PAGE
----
UK lawmakers raise concerns over Shein's suitability for London IPO

Senior British lawmakers, including the chairs of three parliamentary committees, have raised questions about fast-fashion giant Shein's suitability for a London stock market listing and called for greater scrutiny of the Chinese-founded firm.

The firm, known for its ultra-fast fashion, has faced criticism from US lawmakers over alleged labour malpractices, lawsuits from competitors, and the use of an import tax exemption. It is ramping up preparations for a London listing after its attempt to float in New York faced regulatory hurdles and pushback from US lawmakers.

British Chancellor Jeremy Hunt held talks with Shein's Executive Chairman Donald Tang in February, and the firm is keen to list in London. Britain is eager to attract more listings after losing out on some high-profile flotations to other financial centres.

However, Alicia Kearns, the Conservative chair of parliament's Foreign Affairs Committee, said Shein should not be permitted to list in London. She said, as reported by The Guardian: "With Shein's prices so low, the London Stock Exchange needs to ask itself, whose suffering is subsidising those prices."

Sarah Champion, the Labour chair of the International Development Committee, expressed serious concerns about Shein's labour practices. "No company using modern slavery should be listed in London. Unless the allegations around Shein are addressed, we should not support their application," she said.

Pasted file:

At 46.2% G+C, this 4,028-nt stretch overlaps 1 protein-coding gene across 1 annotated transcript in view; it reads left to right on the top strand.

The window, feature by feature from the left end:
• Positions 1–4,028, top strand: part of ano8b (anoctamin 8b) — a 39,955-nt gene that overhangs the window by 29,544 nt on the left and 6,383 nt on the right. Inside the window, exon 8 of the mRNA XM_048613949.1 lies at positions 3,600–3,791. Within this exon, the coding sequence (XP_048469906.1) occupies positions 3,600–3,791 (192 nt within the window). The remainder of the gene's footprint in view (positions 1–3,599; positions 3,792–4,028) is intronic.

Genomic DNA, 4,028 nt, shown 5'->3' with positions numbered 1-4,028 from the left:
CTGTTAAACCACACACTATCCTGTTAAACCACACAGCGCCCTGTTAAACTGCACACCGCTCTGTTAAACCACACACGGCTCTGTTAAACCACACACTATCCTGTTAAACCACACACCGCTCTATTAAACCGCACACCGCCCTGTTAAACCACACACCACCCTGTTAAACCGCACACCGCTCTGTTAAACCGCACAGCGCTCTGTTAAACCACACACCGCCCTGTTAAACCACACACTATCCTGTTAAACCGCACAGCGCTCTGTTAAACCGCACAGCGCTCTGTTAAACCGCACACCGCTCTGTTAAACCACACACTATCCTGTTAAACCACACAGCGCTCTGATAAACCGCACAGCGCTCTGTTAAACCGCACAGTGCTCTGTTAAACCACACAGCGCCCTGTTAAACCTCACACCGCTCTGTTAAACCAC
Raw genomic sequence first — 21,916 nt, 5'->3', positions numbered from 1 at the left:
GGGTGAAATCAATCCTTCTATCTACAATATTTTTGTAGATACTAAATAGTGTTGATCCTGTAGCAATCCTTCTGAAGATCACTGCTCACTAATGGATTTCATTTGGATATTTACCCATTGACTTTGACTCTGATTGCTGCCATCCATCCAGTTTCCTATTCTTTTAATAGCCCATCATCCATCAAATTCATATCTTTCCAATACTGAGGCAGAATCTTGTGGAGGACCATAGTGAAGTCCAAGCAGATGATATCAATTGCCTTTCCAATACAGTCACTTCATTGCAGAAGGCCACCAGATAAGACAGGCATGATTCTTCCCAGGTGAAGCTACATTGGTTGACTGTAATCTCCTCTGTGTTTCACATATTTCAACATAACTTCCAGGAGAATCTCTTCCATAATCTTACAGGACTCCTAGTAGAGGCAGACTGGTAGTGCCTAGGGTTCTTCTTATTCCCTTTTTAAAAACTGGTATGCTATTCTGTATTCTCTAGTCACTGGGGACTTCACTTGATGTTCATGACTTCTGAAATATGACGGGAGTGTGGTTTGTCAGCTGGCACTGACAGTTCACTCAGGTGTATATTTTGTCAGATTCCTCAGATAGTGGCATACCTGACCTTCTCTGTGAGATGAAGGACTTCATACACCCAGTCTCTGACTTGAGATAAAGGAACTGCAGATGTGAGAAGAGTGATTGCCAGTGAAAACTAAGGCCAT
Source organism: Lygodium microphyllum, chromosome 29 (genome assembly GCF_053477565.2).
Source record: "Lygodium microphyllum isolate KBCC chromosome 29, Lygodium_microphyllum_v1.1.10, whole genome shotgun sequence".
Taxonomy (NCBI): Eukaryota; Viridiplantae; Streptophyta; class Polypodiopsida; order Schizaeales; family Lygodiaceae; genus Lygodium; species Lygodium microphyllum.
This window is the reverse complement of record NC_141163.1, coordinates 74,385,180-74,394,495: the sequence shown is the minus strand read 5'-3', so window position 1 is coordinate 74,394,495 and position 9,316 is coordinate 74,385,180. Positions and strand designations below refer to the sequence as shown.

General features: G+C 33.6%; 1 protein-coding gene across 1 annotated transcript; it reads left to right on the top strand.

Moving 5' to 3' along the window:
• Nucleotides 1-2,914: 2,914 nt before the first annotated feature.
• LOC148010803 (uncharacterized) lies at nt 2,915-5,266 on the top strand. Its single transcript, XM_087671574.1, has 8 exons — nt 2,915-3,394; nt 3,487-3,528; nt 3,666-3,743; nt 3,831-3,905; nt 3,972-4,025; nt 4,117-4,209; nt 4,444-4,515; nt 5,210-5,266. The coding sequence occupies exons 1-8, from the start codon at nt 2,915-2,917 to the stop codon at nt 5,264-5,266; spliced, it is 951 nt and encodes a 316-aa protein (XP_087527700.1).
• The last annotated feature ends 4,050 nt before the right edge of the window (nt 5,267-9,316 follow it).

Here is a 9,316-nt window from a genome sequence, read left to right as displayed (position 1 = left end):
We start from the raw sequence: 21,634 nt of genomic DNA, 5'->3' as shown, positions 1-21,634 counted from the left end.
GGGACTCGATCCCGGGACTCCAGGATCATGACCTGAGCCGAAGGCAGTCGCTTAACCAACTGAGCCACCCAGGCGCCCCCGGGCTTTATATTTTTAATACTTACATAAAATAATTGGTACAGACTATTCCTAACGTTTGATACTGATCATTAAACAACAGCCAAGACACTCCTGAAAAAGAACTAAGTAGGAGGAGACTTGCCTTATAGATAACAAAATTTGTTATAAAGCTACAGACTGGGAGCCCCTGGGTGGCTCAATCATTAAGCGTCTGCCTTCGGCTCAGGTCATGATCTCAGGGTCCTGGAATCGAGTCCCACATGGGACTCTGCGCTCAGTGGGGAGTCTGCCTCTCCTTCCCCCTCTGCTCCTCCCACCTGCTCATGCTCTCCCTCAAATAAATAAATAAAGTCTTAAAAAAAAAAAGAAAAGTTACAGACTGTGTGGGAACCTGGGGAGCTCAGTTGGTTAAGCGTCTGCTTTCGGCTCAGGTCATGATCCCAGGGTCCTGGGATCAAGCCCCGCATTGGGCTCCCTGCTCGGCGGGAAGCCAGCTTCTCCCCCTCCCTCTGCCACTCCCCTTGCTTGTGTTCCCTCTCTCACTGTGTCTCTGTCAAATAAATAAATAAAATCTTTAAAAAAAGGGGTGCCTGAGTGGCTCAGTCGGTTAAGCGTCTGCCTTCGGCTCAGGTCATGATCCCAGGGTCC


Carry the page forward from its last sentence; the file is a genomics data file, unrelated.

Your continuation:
A Shein spokesperson said: "Shein is investing millions of pounds in strengthening governance and compliance across our supply chain."

Liam Byrne, the Labour chair of the Business and Trade Committee, expressed concern that parliament's dissolution for a 4 July general election meant Shein's initial public offering might not receive necessary scrutiny.

Alistair Carmichael, the Liberal Democrat chair of the all-party parliamentary group on Uyghurs, also called for a closer examination of Shein.

The Shein spokesperson added: "As a global company serving customers across more than 150 countries, we believe it is healthy to attract scrutiny and transparency, and we want to be held to the highest standards."



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